Berlin

As the modern arts metropolis of Germany, Berlin is exploding with a revolutionary arts scene, futuristic architecture and most importantly, palpitating nightlife. In this cosmopolitan hub, nightlife is constantly evolving, perfect for those looking for refreshing spins. The electronic music scene in the city is huge, with music events taking place every other weekend. One of the most famous clubs at the moment is Berghain/Panorama Bar (Am Wriezener Bahnhof).

in a club in Berlin, Germany

Amsterdam

Lauded as Europe’s party HQ, Amsterdam is the capital of hedonistic pleasures. The Dutch city is best known for its coffee shops, where items on the menus range from hash brownie to mushroom and marijuana joints. The red light district, located in one of the most prominent parts of the city, provides an eye-opening experience for the uninitiated. Amsterdam is one of my favorite European cities, not just for the night life but also for the variety of museums and attractions. Besides, flights to Amsterdam are easily available from most parts of Europe and US. As far as clubs go, I’d highly recommend is Bitterzoet (Spuistraat 2).

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Barcelona

The Capital of Cool is Spain’s hippest party zone, home to the country’s trendiest clubs, beach bars and champagne lounges. As with everywhere else in Spain, the action starts late in Barcelona; expect clubs to open their doors only around midnight and the parties to end at dawn. For those who want to avoid the tourist crowd and overpriced drinks, steer clear to the swanky beach clubs. If you’re looking for some indie alternative music,  I’d recommend Marula Café in the Barrio Gotico (Escudellers 49).

Prague

Next to Germany, the Czech Republic is touted as one of the most famous beer capitals of the world. With prices lower than most of the other Western European cities on the list, Prague is definitely one of my personal favorites. The city is dotted with traditional Czech-style taverns and beer halls. Besides the national brand of beer, Pilsner, they often serve big portions of pork knuckles, roasted duck leg and a plethora of cured meat.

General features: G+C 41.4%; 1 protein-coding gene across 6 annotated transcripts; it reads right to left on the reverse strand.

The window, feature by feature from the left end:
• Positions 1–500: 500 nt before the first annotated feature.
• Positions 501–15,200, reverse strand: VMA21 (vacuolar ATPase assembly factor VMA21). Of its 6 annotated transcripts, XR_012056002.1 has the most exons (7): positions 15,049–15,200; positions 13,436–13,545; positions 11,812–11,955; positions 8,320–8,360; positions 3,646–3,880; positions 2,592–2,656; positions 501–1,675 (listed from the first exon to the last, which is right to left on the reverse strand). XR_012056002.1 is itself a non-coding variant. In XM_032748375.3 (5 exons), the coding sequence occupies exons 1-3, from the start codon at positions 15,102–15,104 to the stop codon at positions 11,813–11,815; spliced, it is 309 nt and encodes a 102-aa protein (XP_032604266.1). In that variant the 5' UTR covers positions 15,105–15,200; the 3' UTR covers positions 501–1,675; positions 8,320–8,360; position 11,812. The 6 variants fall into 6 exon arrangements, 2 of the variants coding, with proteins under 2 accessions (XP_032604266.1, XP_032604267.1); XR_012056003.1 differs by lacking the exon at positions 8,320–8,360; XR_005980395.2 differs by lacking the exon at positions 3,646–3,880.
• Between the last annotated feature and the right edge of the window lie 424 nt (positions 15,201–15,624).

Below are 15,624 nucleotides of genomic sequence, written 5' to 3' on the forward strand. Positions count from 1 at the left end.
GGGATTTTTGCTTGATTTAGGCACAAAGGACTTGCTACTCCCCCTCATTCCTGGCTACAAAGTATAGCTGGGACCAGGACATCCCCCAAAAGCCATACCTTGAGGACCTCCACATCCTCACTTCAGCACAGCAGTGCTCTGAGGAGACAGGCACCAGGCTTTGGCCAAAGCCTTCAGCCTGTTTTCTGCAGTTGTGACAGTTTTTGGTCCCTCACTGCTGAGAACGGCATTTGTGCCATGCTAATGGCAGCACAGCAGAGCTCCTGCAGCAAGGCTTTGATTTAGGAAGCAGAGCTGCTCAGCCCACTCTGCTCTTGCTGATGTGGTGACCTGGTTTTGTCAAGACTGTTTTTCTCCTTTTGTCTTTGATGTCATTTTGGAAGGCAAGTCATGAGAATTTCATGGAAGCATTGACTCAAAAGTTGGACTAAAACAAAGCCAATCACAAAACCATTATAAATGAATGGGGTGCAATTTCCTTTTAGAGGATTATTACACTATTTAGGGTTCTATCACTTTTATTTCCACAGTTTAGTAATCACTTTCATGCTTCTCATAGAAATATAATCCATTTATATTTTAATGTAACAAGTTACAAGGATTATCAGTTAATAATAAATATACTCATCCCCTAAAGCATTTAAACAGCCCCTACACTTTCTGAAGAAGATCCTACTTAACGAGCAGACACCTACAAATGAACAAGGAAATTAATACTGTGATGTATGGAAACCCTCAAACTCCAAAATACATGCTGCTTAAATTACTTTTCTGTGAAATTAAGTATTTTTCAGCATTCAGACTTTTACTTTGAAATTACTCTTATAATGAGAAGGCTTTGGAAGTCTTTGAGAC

Clock tower in Prague Town Square

Munich

As a major tourist destination in Germany, Munich has plenty to offer besides attractive architecture, traditional fare and characteristic culture. As a university city, Munich boasts of a night life that’s excellent all year around, and not just during the Oktoberfest. My recommendations: Ed Moses (Prinzregentenstraße 2) and Crux (Ledererstraße 3). To rub shoulders with celebrities, check out the snazzy club, P1 (Prinzregentenstraße 1).

Fireworks on NYE in Munich

Budapest

In recent years, Budapest has acquired quite a reputation for its nightlife. Famous for its ancient baths and spas, Budapest has blended their infamous nightlife with spas to come up with a brand new concept:  “sparties”. At the Ruda Spa (Dobrentei ter 9), one of the most beautiful thermal baths in Budapest, groove to the beats of the city’s best DJs and amazing acoustics and light effects. Recover the night at one of the many Budapest apartments on offer.


 

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Photoblog: Carnival Celebrations All Around the World http://www.wildjunket.com/2011/02/26/photoblog-carnival-celebrations-all-around-the-world/ http://www.wildjunket.com/2011/02/26/photoblog-carnival-celebrations-all-around-the-world/#comments Fri, 25 Feb 2011 18:47:10 +0000 http://www.wildjunket.com/2011/02/26/photoblog-carnival-celebrations-all-around-the-world/ 4339695183_cc0900bc78_zIt’s that time of the year again! Flamboyant costumes, larger-than-life parades and colorful street parties: Carnival is an annual festive season celebrated in various corners of the world. What started out as a Roman Catholic festival is now a massive party. One of my favorite events of the year (next to Christmas), the Carnival stretches [...]